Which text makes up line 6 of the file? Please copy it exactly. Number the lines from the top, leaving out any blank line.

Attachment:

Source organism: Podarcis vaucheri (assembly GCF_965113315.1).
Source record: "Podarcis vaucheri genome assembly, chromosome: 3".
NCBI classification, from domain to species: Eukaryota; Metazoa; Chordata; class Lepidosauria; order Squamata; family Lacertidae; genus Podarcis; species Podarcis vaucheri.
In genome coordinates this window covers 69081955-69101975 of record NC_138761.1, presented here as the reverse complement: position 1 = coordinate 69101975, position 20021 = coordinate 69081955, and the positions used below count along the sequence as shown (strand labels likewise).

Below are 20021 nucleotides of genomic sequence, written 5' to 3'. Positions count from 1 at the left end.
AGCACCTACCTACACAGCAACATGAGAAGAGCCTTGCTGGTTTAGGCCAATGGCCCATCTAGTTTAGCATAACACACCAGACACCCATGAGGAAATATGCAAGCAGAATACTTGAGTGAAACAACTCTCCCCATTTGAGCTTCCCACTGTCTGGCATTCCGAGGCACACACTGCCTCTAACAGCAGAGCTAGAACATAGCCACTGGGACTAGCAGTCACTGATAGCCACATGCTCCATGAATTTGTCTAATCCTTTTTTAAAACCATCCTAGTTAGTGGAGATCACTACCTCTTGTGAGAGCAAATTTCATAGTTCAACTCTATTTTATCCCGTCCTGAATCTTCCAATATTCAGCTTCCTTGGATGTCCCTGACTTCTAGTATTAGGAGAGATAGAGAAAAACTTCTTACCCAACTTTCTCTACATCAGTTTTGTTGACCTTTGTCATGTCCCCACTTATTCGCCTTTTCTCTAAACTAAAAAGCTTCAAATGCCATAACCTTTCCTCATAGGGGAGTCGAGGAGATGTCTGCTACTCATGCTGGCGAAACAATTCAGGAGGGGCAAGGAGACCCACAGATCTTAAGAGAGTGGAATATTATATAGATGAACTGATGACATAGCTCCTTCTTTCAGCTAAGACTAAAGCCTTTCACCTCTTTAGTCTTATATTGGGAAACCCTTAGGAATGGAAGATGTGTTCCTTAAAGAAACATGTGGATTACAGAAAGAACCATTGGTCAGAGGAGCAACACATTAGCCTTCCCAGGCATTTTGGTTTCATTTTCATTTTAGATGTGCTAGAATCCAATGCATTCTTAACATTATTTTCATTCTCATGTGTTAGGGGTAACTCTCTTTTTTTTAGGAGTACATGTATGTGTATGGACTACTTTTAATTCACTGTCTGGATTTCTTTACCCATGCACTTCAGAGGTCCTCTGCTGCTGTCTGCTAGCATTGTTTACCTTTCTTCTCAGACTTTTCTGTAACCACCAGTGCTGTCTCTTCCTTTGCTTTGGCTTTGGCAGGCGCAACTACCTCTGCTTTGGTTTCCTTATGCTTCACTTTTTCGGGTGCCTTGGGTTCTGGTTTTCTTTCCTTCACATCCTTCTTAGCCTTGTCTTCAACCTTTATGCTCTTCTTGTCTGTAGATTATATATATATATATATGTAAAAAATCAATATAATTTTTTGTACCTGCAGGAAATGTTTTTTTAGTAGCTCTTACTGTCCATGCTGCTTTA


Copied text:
AGCACCTACCTACACAGCAACATGAGAAGAGCCTTGCTGGTTTAGGCCAATGGCCCATCTAGTTTAGCATAACACACCAGACACCCATGAGGAAATATGCAAGCAGAATACTTGAGTGAAACAACTCTCCCCATTTGAGCTTCCCACTGTCTGGCATTCCGAGGCACACACTGCCTCTAACAGCAGAGCTAGAACATAGCCACTGGGACTAGCAGTCACTGATAGCCACATGCTCCATGAATTTGTCTAATCCTTTTTTAAAACCATCCTAGTTAGTGGAGATCACTACCTCTTGTGAGAGCAAATTTCATAGTTCAACTCTATTTTATCCCGTCCTGAATCTTCCAATATTCAGCTTCCTTGGATGTCCCTGACTTCTAGTATTAGGAGAGATAGAGAAAAACTTCTTACCCAACTTTCTCTACATCAGTTTTGTTGACCTTTGTCATGTCCCCACTTATTCGCCTTTTCTCTAAACTAAAAAGCTTCAAATGCCATAACCTTTCCTCATAGGGGAGTCGAGGAGATGTCTGCTACTCATGCTGGCGAAACAATTCAGGAGGGGCAAGGAGACCCACAGATCTTAAGAGAGTGGAATATTATATAGATGAACTGATGACATAGCTCCTTCTTTCAGCTAAGACTAAAGCCTTTCACCTCTTTAGTCTTATATTGGGAAACCCTTAGGAATGGAAGATGTGTTCCTTAAAGAAACATGTGGATTACAGAAAGAACCATTGGTCAGAGGAGCAACACATTAGCCTTCCCAGGCATTTTGGTTTCATTTTCATTTTAGATGTGCTAGAATCCAATGCATTCTTAACATTATTTTCATTCTCATGTGTTAGGGGTAACTCTCTTTTTTTTAGGAGTACATGTATGTGTATGGACTACTTTTAATTCACTGTCTGGATTTCTTTACCCATGCACTTCAGAGGTCCTCTGCTGCTGTCTGCTAGCATTGTTTACCTTTCTTCTCAGACTTTTCTGTAACCACCAGTGCTGTCTCTTCCTTTGCTTTGGCTTTGGCAGGCGCAACTACCTCTGCTTTGGTTTCCTTATGCTTCACTTTTTCGGGTGCCTTGGGTTCTGGTTTTCTTTCCTTCACATCCTTCTTAGCCTTGTCTTCAACCTTTATGCTCTTCTTGTCTGTAGATTATATATATATATATATGTAAAAAATCAATATAATTTTTTGTACCTGCAGGAAATGTTTTTTTAGTAGCTCTTACTGTCCATGCTGCTTTA